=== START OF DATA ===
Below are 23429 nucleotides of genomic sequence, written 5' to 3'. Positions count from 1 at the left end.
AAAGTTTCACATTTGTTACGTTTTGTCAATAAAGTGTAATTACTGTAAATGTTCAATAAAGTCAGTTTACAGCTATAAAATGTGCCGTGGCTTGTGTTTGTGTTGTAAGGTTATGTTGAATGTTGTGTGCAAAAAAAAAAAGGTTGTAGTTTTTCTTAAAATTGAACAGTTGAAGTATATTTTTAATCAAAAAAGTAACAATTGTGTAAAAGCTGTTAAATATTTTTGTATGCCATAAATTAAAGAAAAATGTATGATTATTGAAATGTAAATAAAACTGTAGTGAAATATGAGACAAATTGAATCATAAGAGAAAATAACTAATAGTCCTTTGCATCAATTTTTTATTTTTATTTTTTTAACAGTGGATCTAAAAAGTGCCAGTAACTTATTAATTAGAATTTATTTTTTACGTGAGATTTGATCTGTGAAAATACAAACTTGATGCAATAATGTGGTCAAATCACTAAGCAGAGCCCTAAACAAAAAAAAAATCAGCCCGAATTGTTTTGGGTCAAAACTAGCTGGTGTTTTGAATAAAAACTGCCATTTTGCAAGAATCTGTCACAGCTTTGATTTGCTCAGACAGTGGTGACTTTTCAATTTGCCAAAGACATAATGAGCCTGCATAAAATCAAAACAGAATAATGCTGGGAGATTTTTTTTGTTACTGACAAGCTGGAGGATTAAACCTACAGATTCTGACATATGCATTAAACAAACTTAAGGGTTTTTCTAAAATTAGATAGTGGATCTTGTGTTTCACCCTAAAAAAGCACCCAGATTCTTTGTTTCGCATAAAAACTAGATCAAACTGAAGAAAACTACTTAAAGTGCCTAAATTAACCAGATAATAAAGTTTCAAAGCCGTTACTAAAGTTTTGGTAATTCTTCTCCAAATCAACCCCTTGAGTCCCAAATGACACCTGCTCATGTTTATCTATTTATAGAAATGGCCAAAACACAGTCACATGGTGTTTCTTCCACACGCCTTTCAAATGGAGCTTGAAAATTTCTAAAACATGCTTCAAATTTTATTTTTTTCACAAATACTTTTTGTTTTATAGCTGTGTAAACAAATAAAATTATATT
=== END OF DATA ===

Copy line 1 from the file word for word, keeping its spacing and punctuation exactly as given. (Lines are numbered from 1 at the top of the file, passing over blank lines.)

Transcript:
Below are 23429 nucleotides of genomic sequence, written 5' to 3'. Positions count from 1 at the left end.